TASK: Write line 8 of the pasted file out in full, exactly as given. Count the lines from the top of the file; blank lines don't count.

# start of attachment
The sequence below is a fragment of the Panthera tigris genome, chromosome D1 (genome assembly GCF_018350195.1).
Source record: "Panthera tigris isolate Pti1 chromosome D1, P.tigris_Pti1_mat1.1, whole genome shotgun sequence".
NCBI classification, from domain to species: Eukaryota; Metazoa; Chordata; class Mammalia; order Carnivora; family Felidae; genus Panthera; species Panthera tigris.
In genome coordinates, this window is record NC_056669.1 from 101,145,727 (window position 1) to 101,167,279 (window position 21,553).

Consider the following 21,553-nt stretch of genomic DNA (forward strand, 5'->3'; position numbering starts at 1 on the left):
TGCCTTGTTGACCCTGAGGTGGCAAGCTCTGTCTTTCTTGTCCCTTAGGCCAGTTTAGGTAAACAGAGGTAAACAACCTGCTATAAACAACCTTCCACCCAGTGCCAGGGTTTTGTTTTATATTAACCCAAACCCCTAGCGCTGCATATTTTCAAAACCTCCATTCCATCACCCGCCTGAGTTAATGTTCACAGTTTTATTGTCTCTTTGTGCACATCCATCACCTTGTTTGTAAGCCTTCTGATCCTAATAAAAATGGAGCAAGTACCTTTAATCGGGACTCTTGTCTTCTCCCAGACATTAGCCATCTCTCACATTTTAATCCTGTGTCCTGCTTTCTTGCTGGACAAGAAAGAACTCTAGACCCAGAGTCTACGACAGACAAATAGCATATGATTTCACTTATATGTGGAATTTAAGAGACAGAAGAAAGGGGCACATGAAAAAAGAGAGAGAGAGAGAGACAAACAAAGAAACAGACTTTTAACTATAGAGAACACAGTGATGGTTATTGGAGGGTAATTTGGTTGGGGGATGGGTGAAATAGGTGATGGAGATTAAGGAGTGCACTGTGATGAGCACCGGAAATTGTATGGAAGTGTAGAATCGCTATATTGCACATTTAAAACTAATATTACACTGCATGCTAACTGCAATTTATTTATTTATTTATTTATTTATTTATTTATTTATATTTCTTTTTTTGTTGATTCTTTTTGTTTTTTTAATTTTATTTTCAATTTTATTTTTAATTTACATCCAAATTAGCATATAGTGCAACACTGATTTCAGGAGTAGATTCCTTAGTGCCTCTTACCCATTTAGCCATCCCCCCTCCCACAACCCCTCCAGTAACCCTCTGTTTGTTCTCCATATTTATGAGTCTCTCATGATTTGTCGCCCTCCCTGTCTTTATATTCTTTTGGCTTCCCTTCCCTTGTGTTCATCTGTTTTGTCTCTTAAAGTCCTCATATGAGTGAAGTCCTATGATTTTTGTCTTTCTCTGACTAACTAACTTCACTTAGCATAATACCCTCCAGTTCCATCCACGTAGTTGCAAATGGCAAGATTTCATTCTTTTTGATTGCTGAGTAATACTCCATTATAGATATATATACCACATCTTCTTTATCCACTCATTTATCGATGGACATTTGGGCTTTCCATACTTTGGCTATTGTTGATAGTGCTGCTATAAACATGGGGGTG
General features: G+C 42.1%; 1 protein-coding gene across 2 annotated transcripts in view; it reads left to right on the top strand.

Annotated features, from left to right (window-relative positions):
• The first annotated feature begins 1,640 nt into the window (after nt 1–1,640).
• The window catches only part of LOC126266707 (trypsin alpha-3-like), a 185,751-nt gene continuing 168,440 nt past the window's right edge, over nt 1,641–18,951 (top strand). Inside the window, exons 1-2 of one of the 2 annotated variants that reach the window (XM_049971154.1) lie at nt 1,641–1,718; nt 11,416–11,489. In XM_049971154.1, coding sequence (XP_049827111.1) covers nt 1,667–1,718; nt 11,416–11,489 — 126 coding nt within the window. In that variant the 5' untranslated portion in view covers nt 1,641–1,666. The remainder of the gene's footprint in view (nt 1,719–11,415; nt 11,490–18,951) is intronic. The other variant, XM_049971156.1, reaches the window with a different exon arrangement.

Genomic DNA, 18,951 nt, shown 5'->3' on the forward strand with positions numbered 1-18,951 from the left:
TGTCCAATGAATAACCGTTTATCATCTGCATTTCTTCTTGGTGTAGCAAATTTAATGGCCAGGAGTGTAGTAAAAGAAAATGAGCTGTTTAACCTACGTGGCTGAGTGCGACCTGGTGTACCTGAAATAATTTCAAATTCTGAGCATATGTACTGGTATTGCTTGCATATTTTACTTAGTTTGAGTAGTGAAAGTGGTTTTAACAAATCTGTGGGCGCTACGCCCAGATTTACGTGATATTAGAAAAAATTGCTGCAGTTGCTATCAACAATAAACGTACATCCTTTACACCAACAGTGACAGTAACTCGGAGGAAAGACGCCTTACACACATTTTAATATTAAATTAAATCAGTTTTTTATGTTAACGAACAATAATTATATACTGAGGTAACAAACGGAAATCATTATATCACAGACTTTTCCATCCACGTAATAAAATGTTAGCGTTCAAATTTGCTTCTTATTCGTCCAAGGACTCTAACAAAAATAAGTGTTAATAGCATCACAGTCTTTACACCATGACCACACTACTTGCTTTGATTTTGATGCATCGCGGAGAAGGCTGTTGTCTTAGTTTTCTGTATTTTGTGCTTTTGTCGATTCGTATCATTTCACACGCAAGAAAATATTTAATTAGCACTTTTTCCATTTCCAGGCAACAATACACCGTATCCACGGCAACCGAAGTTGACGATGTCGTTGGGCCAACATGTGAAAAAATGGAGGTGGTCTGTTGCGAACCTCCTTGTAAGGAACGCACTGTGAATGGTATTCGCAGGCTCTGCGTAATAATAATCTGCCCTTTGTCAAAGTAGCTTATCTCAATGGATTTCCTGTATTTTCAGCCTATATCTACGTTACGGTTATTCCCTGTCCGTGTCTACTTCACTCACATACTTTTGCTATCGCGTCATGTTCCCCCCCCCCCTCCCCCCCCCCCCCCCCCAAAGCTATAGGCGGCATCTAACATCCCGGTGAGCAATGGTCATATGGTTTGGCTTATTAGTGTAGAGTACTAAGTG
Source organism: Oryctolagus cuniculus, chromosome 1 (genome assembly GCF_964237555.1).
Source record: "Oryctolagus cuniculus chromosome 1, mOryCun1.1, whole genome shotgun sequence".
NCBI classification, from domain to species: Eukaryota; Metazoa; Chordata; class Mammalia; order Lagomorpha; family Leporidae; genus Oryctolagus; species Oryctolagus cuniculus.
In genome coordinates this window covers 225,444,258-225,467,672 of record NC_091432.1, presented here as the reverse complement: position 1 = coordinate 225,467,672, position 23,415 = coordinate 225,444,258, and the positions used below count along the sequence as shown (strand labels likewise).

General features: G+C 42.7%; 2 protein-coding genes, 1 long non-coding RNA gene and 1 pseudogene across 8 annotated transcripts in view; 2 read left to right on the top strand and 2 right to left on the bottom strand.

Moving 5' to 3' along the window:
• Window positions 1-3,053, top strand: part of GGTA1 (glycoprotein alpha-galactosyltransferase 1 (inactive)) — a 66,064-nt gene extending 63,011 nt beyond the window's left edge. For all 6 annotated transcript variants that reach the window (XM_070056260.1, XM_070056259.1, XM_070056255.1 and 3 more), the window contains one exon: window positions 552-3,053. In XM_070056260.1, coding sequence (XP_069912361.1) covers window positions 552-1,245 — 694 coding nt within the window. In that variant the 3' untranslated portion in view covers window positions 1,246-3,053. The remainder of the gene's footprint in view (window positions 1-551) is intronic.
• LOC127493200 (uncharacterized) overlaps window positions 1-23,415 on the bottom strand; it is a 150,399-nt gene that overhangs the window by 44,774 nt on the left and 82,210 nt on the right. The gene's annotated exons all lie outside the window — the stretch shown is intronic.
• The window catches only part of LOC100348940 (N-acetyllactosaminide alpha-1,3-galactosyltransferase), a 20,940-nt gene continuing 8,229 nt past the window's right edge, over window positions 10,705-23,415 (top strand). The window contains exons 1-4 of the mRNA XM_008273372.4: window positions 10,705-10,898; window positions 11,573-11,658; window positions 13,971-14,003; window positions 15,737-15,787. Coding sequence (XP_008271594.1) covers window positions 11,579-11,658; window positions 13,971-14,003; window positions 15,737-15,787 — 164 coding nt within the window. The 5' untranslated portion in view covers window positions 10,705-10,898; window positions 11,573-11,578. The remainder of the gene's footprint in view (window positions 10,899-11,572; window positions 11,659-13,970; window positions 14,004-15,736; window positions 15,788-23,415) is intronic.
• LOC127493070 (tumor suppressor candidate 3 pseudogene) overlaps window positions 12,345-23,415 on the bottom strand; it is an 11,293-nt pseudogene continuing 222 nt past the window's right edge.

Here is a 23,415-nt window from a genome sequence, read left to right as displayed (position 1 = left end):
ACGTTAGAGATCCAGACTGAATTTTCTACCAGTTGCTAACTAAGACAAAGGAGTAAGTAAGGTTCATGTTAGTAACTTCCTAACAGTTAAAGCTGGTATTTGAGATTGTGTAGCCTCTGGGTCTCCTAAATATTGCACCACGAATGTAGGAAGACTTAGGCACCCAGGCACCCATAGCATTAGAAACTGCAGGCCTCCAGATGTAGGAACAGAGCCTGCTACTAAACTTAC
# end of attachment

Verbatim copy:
Annotated features, from left to right (window-relative positions):